2. Compress files

I use the Packer task to compress the .js and .css files. For both sets of files the usage is pretty similar so I will only look at the first usage.

Here the task is fed all the .js files for compression. Take a note how I passed the files into the task using, %(_JavaScriptFiles.Identity), in this case what that does is to cause this task to be executed once per .js file. The %(abc.def) syntax invokes batching, if you are not familiar with batching please see below. For the value of the output file I  use the _PackageTempDir property again. In this case since the item already resides there I could have simplified that to be @(_JavaScriptFiles->’%(FullPath)’) but I thought you might find that expression helpful in the case that you are compressing files which do not already exist in the _PackageTempDir folder.

Now that we have added this target to the .wpp.targets file we can publish/package our web project and it the contained .js & .css files will be compressed. Note: Whenever you modify the .wpp.targets file you will have to unload/reload the web project so that the changes are picked up, Visual Studio caches your projects.

In the image below you can see the difference that compressing these files made.

image

You can download the entire project below, as well as take a look at some other resources that I have that you might be interested in.

Sayed Ibrahim Hashimi

Resources
Deployment | MSDeploy | Web Publishing Pipeline Friday, February 25, 2011 5:21:44 AM (GMT Standard Time, UTC+00:00)  #     | 
Saturday, January 08, 2011

Video on Web Deployment using Visual Studio 2010 and MSDeploy

Back in November I participated in Virtual Tech Days which is an online conference presented by Microsoft. In the session I discussed the enhancements to web deployment using Visual Studio 2010 and MSDeploy. Some of the topics which I covered includ:

You can download the video & all of my sample files at http://virtualtechdays.com/pastevents_2010november.aspx. In the samples you will find all of the scripts that I used and a bunch of others which I didn’t have time to cover. Enjoy!

Sayed Ibrahim Hashimi @sayedihashimi

Config-Transformation | IIS | msbuild | MSDeploy | speaking | Visual Studio | Visual Studio 2010 | web | Web Deployment Tool | Web Development | Web Publishing Pipeline Saturday, January 08, 2011 8:34:08 PM (GMT Standard Time, UTC+00:00)  #     |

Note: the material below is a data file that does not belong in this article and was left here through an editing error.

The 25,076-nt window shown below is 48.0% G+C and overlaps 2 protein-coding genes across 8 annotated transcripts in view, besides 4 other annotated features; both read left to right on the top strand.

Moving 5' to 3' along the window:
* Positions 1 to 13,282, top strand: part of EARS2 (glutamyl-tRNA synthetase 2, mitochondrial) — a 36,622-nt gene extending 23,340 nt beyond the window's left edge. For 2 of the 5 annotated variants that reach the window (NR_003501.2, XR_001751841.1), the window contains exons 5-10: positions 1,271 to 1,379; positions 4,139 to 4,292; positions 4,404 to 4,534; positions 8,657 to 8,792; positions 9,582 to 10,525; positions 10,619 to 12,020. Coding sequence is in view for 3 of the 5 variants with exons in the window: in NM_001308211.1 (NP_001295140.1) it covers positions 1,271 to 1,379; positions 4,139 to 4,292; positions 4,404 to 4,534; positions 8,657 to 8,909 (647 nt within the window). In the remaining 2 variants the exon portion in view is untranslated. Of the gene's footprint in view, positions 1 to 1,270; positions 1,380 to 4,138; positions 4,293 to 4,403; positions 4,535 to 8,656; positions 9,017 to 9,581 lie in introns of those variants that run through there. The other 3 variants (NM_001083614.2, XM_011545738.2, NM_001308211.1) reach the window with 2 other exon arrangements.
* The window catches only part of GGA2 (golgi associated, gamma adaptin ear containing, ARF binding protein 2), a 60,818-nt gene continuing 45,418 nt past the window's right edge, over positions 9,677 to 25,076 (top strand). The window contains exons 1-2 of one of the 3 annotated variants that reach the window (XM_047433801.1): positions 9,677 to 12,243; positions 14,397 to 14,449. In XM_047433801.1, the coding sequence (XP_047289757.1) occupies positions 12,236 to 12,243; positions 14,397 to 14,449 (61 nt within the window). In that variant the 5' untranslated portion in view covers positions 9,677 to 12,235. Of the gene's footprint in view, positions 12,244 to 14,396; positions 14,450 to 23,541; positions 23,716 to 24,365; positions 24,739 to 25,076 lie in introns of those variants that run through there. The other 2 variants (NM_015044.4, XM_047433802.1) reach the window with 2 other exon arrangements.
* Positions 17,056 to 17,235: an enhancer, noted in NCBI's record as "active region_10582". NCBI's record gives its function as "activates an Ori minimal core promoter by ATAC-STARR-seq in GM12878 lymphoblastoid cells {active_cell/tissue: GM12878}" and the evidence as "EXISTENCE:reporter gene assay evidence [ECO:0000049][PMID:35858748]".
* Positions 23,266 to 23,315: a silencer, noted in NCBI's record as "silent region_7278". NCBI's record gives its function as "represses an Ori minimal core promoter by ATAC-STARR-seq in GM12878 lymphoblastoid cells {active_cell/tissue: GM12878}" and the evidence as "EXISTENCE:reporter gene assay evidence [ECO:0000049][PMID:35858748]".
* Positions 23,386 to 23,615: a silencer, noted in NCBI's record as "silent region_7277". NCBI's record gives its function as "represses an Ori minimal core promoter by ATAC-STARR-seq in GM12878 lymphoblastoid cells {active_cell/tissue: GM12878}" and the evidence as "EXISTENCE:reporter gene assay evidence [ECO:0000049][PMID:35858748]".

Saturday, December 11, 2010

Visual Studio 2010 SP1 Beta IIS Express Integration

A few days ago Jason Zander blogged about the availability of Visual Studio SP1 Beta (all links below in resources section). I am happy to let you guys know that with SP1 Beta we have enabled integration of IIS Express into Visual Studio. After you have installed SP1 Beta you have to download IIS Express separately for the option to “light up”. After you’ve downloaded and installed IIS Express you can now create Web projects and Websites which use IIS Express instead of Cassini (the default web server used in Visual Studio). For more information regarding the difference between IIS Express and IIS/Cassini please see Scott’s blog linked below. Visual Studio 2010 has two types of web projects; Web Application Project (WAP) and Website projects. You can use either project type with IIS Express.

Enabling IIS Express for web projects

For both WAP and Website projects which were using Cassini we have a very simply method for you to use IIS Express. You can just right click then select the context menu option “Use IIS Express”. Take a look at the screen shot that follows for that command.

image

After you do this your project will use IIS Express instead of Cassini going forward. If you wish to revert back to using Cassini you can just right click on the project and select “Use Visual Studio Development Server…” You can also make IIS Express your default web server for new projects as well.

For Web site projects when you create a new site you can create it such that IIS Express hosts it instead of Cassini. From Visual Studio when you select File->New-> Web Site you will see the New Web Site dialog. On that dialog you can click on the Browse button (see image below).

SNAGHTML108dba11

After you click that you will be prompted to enter the location where the site will be located. From there you can select “Local IIS” and the create a new IIS Express site for it.

SNAGHTML108f284e

In this dialog you need to select IIS Express Sites then click on the Create New Site button located towards the upper right hand corner. Once you do this it will create a new IIS Express site for your Web site.

Making IIS Express your default web server

In order to make IIS Express for new file based web projects you can go to the menu option Tools->Options->Projects and Solutions->Web Projects and check the “Use IIS Express for new file-based web sites and projects” check box. You can see this option in the next image.

SNAGHTML10527286

After you have done this  new projects/sites will use IIS Express by default. Note: if you have any existing projects/sites you will still have to “opt-in” to using IIS Express for each project.

Using IIS Express

After you have enabled IIS Express to be your projects web server, when you start debugging, or just start running your app, from Visual Studio you will see a new system tray icon appear (image). You can right click on this icon to to quickly see what applications it is hosting. Each hosted application will have its own context menu. From this menu you can browse out to the application as well as stop it quickly.

image

You can also click on “Show All Applications” to open a dialog which give you more information about the sites that IIS Express is hosting. For example I opened this dialog and selected a running application and the result is shown in the image below.